Finally we wanted to add some simple textures and play around with different settings such as camera position. For the background we decided to go with a simple gradient generated inside the shader prior to rendering the clouds:

A real cloud consists of many-many water particles spread out at random. Each particle is tiny and spread out at random with (typically) a lot of empty space between particles. A real light ray is scattered all over the cloud in variety of directions. It would incredibly difficult and computationally intensive to replicate reality-based ray tracing algorithm.

Our simplified approach was to shoot a ray towards the light source from our original ray as it passes through the cloud and sample densities from that point towards the light source. Then we continue marching though our clouds repeating the process. This is done for every ray shot through our cloud.

The most difficult part of ray marching the cloud is correctly mixing the “marched densities” with color for final output. In order to pick the correct mixing parameters, we added three additional setting to our GUI. This enabled us to play with ray marching settings on the fly.

After a lot of tinkering with values and textures, we were finally able to get realistic looking clouds that resemble our goal (left image). Lastly we added a gradient background to the rest of the scene (right image).

Next step was to “place our texture into the box”. The idea here is to shoot a ray from the camera towards the box. If the ray intersects the box, we will sample our texture at multiple points along the ray inside the box and then draw that point on the quad surface.

If the ray does not intersect the box, we do not draw our texture on the quad.

This enables us to have full control over where to place our clouds in the scene as we reshape and move around the bounding box.

Prior to ray tracing, we generated a bounding box structure using two 3-dimensional points.

The two points represent rear-leftmost-lower point & front-rightmost-upper corners of the bounding box. These points enabled us to shift x, y, and z coordinates to obtain the remaining 6 corners (total of 8).

Given the 8 corners, we were able to generate 12 lines outlining our volume using GL_LINES primitive (please see thin orange outline). Then, from the same points, we generated 12 triangles representing our bounding volume planes (please see light blue & 50% transparent walls). These were done using GL_TRIANGLES primitive.

Lastly we have added three sliders to our GUI in order to manipulate the bounding box: length x, length y, and length z. These simple parameters allow us to easily resize the bounding box volume in three dimensions.

After testing our Worley Noise algorithm in 2D, we extended it to work in 3D space. The computational demand of our algorithm was really high because we had to calculate the min_distance(every_pixel, every_random_worley_point).

In order to minimize the computations, we split up the cube into sub-sections and placed one random point in each sub-section. Now, every pixel has to check it’s distance against random worley noise points located in 26 adjacent sub-sections in addition it’s own section (total of 27 checks per pixel).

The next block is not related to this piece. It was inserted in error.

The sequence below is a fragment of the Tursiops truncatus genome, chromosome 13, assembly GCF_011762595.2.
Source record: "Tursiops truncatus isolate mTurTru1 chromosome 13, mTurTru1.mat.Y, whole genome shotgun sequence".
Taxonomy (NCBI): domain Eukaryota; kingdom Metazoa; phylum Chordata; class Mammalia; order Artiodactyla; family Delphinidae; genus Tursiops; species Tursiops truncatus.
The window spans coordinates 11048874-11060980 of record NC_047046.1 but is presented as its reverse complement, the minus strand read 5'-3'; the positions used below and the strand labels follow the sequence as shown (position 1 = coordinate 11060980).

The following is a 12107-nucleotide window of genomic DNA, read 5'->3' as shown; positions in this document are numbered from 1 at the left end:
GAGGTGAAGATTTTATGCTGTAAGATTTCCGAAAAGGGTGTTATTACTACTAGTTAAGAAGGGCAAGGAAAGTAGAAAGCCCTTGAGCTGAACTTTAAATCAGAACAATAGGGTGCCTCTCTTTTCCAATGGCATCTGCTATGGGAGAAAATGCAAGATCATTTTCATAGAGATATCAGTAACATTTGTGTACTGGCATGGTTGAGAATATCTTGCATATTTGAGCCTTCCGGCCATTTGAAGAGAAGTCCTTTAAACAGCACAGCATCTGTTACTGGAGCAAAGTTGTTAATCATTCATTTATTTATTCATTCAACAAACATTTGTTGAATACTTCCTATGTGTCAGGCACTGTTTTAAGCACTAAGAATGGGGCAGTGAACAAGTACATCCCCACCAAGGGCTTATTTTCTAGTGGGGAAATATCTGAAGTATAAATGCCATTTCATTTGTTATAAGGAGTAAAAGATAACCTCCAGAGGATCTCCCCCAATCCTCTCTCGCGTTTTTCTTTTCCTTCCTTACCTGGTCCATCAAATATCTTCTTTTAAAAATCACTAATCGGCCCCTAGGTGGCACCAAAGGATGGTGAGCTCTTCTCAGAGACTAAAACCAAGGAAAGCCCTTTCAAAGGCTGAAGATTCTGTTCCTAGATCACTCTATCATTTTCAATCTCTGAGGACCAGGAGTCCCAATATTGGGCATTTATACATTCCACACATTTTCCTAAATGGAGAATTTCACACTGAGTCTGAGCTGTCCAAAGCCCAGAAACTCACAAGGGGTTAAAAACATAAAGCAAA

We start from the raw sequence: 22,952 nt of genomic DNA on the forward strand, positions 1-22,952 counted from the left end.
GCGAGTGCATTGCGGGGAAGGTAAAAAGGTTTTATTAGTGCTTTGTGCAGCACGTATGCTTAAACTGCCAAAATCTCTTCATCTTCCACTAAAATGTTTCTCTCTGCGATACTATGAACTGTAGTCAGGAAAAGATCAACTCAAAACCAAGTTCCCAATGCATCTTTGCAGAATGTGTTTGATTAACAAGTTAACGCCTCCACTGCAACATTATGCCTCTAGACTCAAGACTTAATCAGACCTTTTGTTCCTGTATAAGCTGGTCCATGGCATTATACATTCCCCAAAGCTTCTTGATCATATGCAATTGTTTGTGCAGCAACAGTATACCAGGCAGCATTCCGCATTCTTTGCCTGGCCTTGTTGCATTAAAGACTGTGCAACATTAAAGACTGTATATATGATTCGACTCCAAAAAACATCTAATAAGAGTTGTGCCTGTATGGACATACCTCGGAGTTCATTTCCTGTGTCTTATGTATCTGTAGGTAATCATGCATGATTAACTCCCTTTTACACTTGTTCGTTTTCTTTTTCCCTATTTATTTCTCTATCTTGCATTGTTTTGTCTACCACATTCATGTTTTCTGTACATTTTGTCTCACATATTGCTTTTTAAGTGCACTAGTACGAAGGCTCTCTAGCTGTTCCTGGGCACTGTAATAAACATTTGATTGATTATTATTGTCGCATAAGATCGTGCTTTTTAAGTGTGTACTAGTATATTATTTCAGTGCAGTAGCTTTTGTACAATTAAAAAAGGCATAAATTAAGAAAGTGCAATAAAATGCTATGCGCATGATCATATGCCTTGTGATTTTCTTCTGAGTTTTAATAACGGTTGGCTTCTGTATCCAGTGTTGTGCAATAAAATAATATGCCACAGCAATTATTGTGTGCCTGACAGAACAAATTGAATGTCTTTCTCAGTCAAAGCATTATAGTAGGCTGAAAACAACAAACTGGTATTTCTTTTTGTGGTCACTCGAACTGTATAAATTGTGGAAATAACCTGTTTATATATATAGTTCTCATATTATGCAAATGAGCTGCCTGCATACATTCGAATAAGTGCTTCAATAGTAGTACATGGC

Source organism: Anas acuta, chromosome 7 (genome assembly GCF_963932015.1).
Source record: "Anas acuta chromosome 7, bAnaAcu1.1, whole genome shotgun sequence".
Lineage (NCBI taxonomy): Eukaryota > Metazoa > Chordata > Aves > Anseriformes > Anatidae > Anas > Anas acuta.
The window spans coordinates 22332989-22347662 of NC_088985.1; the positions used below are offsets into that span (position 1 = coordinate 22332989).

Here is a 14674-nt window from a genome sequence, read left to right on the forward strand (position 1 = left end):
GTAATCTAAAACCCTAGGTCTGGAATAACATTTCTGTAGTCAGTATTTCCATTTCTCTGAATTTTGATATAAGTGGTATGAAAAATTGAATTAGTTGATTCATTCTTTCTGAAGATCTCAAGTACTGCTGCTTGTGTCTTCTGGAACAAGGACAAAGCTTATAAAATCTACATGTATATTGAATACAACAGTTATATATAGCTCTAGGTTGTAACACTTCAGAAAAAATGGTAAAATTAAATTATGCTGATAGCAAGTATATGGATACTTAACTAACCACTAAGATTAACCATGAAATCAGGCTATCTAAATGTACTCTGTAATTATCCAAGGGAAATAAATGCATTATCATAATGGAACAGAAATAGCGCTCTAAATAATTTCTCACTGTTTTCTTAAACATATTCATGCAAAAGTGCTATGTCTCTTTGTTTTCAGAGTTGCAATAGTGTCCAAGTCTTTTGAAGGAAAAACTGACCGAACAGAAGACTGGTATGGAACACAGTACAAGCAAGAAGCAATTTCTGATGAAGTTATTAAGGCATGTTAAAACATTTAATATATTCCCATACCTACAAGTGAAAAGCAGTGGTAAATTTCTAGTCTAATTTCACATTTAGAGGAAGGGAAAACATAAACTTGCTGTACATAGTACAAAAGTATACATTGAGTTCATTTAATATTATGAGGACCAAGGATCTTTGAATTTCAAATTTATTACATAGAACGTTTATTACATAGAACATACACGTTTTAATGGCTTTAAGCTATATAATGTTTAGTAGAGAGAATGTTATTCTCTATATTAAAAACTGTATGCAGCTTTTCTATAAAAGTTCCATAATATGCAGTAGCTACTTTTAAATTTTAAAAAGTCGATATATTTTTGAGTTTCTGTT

Red dots: Worley Noise White dots: Cell boundaries

Red Dots: Worley Noise White Dots: Density

Worley Noise

The biggest challenge was in blending cube edges as we replicated the Worley Noise. In short, for the sub-sections touching the outter-planes of the cube, we had to offset our worley noise points to the correct location in order to compute correct distances.

After some debugging, we were able to quickly replicate our Worley Noise texture successfully:

Compute Shader Limitation:

Initially we wanted to speed up the distance calculations by using a compute shader. Unfortunately after implementing a basic compute shader, part of our dev team was unable to run the project due to OpenGL 4.4 (required for compute shaders) incompatibility with Mac OS.

First task in generating realistic clouds was to pick pick an implementation approach. We settled on Worley Noise technique. The idea is to scatter random points all over the screen and find the distance between every pixel and it’s closest point. Then, we would use that distance to shade every pixel with a value between 0 and 255 scaled by the distance.

To test our 2D Worley Noise generation algorithm, we used a simple LodePNG library in order to generate .png files.

First we shaded the background in white color and randomly generated n points. At this stage there is an optimization worth mentioning: evenly subdivide the screen into rectangles and place only one random point per rectangle. This way, every pixel in the scene has to be checked only against a rectangle it belongs to in addition to neighboring rectangles.

Next we found a closest distance between each random point and every pixel in the scene. Normalized by max distance and multiplied by 255 – we now able to shade our scene. The figure displayed on your right is the inverted result [ 255 – normalized_distance ].